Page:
How to Make Bible Stories Come to Life for Kids


A handful of Bible stories are so oft-repeated in kids' faith lessons, whether at home or at Sunday School, that they suffer the doldrums of over-familiarity, losing the impact of valuable life lessons. If your kids are having trouble understanding the practical applications of their scripture lessons, make Bible stories come to life with hands-on experiences that illustrate symbolic meanings, historical context and personal relevance. By grabbing their attention with a creative twist on the traditional Bible reading, you maximize the chance of meaningful retention of the key points.

Things You'll Need

  • Required supplies vary by story and activity
  • Identify key themes for the particular story, such as forgiveness, obedience, discipline, consequences or friendship. Tell, rather than read the story verbatim with verbal analogies interspersed that illustrate how the situation or the character's emotions are similar to familiar experiences today. Flesh out the characters with real feelings and motivations to which the children can relate. Help them imagine similar events in their own lives to create a bond with the characters as real people, not just storybook characters.

  • Bring small objects that represent the different characters, ideas and themes in the story. Pass them out to the kids and as you read or tell the story, ask each person to hold up his object when he hears the part that relates to what he is holding. Discuss the significance, symbolism and any historical backdrop relating to this part of the story. Encourage the kids to participate in the storytelling and add their own insights rather than being passive listeners.

  • Read through an entire book of the Bible chapter by chapter to see how the entire story develops and the influences on the characters from beginning to end, rather than watering down the story's impact by taking it out of context. By seeking the full counsel of the Word of God, day after day, a chapter or two at a time, kids can start to recognize patterns and relationships in stories that help them draw connections to the lesson God intended believers to apply on a daily basis.

  • Arrange for "you are there" experiences to help kids understand the similarities between themselves and someone who lived thousands of years ago. If your story is about pregnancy and babies, bring in a pregnant woman and a baby to talk about how it feels to be pregnant, what it is like to have a baby around, what babies need and so on. If there are animals in your story, visit a petting zoo or farm. If stars and nighttime comes into the story, go star gazing. Hold a backyard campout to see what it feels like to sleep on the ground or listen to music that helps you imagine choirs of angels.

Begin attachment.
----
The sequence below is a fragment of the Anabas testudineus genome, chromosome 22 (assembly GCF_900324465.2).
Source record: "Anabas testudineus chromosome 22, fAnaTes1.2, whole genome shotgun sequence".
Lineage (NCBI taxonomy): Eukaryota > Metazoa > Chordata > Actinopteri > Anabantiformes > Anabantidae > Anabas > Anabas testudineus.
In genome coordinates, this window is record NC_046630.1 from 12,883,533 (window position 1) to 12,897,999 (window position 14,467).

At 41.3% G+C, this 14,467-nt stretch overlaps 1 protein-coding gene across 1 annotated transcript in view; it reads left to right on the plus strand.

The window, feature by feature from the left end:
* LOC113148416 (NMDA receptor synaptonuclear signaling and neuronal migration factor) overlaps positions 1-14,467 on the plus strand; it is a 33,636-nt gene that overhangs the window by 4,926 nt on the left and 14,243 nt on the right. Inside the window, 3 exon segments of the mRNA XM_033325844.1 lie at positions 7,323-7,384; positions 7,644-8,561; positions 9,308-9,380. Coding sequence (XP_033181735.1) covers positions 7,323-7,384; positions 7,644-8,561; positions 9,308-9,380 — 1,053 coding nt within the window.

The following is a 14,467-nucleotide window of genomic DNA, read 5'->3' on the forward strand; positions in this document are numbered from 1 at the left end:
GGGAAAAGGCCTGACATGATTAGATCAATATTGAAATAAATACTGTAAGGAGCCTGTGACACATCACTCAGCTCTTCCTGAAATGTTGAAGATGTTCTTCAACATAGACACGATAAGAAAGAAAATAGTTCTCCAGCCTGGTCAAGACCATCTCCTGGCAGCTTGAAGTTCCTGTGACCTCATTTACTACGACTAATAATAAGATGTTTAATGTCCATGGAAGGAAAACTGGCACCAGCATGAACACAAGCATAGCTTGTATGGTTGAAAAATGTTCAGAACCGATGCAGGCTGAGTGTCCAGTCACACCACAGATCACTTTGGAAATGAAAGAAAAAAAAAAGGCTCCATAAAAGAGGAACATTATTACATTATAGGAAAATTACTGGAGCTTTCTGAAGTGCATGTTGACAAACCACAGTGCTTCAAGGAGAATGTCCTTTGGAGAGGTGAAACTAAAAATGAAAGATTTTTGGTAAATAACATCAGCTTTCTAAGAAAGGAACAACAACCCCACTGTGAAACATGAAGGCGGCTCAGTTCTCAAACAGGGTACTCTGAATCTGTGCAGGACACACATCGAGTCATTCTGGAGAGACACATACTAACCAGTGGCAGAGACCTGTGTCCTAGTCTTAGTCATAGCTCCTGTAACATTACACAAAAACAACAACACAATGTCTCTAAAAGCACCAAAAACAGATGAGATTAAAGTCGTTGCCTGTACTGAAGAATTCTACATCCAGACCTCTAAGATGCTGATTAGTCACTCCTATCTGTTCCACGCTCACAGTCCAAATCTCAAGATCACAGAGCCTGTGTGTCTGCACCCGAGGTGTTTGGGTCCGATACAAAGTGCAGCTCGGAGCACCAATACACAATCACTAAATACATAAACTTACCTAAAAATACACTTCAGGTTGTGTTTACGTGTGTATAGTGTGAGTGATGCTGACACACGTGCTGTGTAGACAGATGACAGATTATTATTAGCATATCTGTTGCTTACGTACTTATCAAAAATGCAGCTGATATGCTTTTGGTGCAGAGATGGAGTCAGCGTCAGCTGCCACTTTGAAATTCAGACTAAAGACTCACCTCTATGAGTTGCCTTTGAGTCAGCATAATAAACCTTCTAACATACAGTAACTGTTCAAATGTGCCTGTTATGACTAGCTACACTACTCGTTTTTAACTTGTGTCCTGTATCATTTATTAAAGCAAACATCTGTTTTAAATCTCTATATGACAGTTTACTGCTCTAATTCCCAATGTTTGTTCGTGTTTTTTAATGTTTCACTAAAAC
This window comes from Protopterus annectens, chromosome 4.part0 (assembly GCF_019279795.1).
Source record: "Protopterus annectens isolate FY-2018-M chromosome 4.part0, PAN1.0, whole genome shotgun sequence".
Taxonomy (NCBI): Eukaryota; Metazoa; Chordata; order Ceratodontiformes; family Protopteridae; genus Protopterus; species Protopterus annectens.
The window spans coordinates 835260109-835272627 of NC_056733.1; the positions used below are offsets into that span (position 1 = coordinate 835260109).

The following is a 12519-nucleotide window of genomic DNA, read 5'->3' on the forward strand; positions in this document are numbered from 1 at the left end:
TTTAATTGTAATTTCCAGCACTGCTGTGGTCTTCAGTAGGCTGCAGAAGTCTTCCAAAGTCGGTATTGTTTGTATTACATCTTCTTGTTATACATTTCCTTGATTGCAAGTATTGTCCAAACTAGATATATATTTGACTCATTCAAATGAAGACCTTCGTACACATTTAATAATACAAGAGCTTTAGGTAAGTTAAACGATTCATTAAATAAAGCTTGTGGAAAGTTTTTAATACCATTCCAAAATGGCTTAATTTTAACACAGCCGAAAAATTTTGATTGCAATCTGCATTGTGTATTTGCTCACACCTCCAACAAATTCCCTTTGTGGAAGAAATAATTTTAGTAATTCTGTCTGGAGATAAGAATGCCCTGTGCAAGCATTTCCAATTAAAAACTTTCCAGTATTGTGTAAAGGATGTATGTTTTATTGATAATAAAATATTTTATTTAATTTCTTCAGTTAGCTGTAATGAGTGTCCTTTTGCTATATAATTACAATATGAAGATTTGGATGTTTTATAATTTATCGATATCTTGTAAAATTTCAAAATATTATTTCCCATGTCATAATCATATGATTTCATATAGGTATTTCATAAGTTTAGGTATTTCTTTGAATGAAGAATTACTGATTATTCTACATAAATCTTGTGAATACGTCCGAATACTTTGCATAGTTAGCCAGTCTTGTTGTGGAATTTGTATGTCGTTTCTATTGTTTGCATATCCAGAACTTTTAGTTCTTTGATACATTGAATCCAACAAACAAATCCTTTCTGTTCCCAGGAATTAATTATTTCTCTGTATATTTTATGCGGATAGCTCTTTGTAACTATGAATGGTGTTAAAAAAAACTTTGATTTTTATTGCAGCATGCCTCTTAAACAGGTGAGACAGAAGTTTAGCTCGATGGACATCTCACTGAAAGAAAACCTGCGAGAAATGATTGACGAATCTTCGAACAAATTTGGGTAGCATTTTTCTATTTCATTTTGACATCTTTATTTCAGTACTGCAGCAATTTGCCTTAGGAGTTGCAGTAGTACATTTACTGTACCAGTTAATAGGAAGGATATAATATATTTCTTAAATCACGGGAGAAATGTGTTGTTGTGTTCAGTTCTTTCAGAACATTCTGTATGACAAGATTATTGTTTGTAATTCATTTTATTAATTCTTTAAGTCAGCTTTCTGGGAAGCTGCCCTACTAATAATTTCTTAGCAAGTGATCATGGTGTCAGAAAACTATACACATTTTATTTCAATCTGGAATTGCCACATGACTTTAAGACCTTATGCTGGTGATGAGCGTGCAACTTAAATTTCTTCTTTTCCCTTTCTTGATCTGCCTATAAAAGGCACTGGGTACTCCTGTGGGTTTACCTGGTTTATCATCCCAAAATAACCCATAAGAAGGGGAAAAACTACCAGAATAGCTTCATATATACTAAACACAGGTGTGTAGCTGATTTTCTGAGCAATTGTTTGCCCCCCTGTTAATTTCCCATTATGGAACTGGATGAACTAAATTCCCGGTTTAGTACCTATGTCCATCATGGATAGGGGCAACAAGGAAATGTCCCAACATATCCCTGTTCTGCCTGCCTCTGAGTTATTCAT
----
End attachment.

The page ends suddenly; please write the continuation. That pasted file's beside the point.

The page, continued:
• Reinforce the key points with crafts and games that serve as object lessons, instead of random unrelated activities just to keep the kids busy before and after the story, . Retell the story in song, letting the kids sing and dance along to get them moving. Some kids learn best when their bodies are moving or when the lesson is put to a rhythm so incorporating these elements will act as a mnemonic device for many.

  • Stage skits and puppet shows to get the kids actively involved in their own learning. Ask your pastor for permission to have the kids perform briefly for the adult service or arrange a performance day with a homeschool group or afterschool youth program. Collect costumes or make puppets and practice your script over a period of three to four weeks. It isn't necessary to have everything just perfect. Let the kids have fun with this and enjoy the performance for friends and family.

Tips & Warnings

  • Remember to keep the lesson within the attention span of the ages of the children you are teaching.
  • Be enthusiastic about the story, using different voices, expressions and actions to dramatize the action and draw the kids into the story. If you are having fun, the kids will too.
  • The best learning takes place with spaced repetition. Spread your activities over days or weeks to firmly plant the main lesson points in children's hearts and minds.
  • It is not necessary to do everything at once. Doing so can overload children and cause behavior issues and give them the idea that the Bible is tedious and boring. Pick what works for your children and save the rest for another day.


  • Photo Credit Brand X Pictures/Brand X Pictures/Getty Images
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